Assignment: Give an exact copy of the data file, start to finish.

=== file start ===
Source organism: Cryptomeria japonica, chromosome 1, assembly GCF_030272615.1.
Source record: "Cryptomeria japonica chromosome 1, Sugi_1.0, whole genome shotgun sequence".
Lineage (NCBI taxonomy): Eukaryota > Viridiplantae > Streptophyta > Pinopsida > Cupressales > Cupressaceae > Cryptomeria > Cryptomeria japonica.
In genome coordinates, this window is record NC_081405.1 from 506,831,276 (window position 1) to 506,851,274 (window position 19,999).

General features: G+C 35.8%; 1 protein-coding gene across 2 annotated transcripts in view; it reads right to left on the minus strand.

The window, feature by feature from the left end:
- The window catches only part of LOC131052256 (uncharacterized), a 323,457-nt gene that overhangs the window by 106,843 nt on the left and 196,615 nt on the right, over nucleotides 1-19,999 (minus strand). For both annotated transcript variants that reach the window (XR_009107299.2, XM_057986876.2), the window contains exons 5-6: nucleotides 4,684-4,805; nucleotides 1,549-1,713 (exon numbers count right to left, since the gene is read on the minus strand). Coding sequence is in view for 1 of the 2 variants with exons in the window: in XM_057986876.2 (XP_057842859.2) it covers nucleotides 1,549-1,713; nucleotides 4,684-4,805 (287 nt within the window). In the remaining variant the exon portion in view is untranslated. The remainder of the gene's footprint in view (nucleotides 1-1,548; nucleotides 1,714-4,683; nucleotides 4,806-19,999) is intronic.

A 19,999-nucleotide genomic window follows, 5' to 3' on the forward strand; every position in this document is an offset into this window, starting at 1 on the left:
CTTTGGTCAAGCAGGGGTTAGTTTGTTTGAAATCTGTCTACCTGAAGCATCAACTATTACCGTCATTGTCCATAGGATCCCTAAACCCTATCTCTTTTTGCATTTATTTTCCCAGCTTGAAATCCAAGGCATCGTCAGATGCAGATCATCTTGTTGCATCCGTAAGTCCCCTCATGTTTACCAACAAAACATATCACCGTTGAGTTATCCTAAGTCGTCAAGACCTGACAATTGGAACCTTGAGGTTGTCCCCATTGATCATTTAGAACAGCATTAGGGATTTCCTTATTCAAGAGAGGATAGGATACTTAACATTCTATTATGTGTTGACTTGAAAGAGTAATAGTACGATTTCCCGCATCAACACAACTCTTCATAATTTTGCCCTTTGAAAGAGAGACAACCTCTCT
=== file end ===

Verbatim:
Source organism: Cryptomeria japonica, chromosome 1, assembly GCF_030272615.1.
Source record: "Cryptomeria japonica chromosome 1, Sugi_1.0, whole genome shotgun sequence".
Lineage (NCBI taxonomy): Eukaryota > Viridiplantae > Streptophyta > Pinopsida > Cupressales > Cupressaceae > Cryptomeria > Cryptomeria japonica.
In genome coordinates, this window is record NC_081405.1 from 506,831,276 (window position 1) to 506,851,274 (window position 19,999).

General features: G+C 35.8%; 1 protein-coding gene across 2 annotated transcripts in view; it reads right to left on the minus strand.

The window, feature by feature from the left end:
- The window catches only part of LOC131052256 (uncharacterized), a 323,457-nt gene that overhangs the window by 106,843 nt on the left and 196,615 nt on the right, over nucleotides 1-19,999 (minus strand). For both annotated transcript variants that reach the window (XR_009107299.2, XM_057986876.2), the window contains exons 5-6: nucleotides 4,684-4,805; nucleotides 1,549-1,713 (exon numbers count right to left, since the gene is read on the minus strand). Coding sequence is in view for 1 of the 2 variants with exons in the window: in XM_057986876.2 (XP_057842859.2) it covers nucleotides 1,549-1,713; nucleotides 4,684-4,805 (287 nt within the window). In the remaining variant the exon portion in view is untranslated. The remainder of the gene's footprint in view (nucleotides 1-1,548; nucleotides 1,714-4,683; nucleotides 4,806-19,999) is intronic.

A 19,999-nucleotide genomic window follows, 5' to 3' on the forward strand; every position in this document is an offset into this window, starting at 1 on the left:
CTTTGGTCAAGCAGGGGTTAGTTTGTTTGAAATCTGTCTACCTGAAGCATCAACTATTACCGTCATTGTCCATAGGATCCCTAAACCCTATCTCTTTTTGCATTTATTTTCCCAGCTTGAAATCCAAGGCATCGTCAGATGCAGATCATCTTGTTGCATCCGTAAGTCCCCTCATGTTTACCAACAAAACATATCACCGTTGAGTTATCCTAAGTCGTCAAGACCTGACAATTGGAACCTTGAGGTTGTCCCCATTGATCATTTAGAACAGCATTAGGGATTTCCTTATTCAAGAGAGGATAGGATACTTAACATTCTATTATGTGTTGACTTGAAAGAGTAATAGTACGATTTCCCGCATCAACACAACTCTTCATAATTTTGCCCTTTGAAAGAGAGACAACCTCTCT